Thermography, also called thermal imaging, uses a special camera to measure the temperature of the skin on the breast’s surface. It is non-invasive test that involves no radiation.
Thermography is based on two ideas:
Because cancer cells are growing and multiplying very fast, blood flow and metabolism are higher in a cancer tumor.
As blood flow and metabolism increase, skin temperature goes up.
Thermography has been available for several decades, but there is no evidence to show that it’s a good screening tool to detect breast cancer early, when the cancer is most treatable.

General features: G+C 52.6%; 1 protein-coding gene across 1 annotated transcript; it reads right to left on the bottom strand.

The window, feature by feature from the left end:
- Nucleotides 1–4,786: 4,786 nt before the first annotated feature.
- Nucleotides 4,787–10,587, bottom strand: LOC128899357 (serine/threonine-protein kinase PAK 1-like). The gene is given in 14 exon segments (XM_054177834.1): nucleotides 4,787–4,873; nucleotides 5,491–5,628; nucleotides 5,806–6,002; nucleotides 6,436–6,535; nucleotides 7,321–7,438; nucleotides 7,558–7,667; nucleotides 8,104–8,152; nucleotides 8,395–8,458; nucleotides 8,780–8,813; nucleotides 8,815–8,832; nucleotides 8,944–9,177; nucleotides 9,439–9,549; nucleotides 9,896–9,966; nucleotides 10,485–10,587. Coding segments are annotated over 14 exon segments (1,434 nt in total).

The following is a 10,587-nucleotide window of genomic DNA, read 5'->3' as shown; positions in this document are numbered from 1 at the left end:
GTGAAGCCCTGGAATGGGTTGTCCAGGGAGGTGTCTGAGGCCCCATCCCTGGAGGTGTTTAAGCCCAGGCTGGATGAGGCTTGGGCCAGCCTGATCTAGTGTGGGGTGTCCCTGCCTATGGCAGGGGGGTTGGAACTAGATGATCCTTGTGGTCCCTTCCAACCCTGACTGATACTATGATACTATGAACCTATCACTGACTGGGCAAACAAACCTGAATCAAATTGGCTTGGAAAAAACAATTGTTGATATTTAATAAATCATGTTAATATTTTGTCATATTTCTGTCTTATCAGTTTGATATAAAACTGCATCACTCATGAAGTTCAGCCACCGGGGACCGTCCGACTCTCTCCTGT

On Feb. 25, 2019, the U.S. Food and Drug Administration (FDA) put out a safety communication telling people that thermography is not a substitute for a mammogram.
“There is no valid scientific data to demonstrate that thermography devices, when used on their own or with another diagnostic test, are an effective screening tool for any medical condition including the early detection of breast cancer or other diseases and health conditions,” the FDA said.
“Mammography (taking X-ray pictures of the breasts) is the most effective breast cancer screening method and the only method proven to increase the chance of survival through earlier detection.”
Researchers are developing and testing new versions of thermography that someday may improve the test’s accuracy and usefulness.
— Last updated on February 2, 2022, 9:53 PM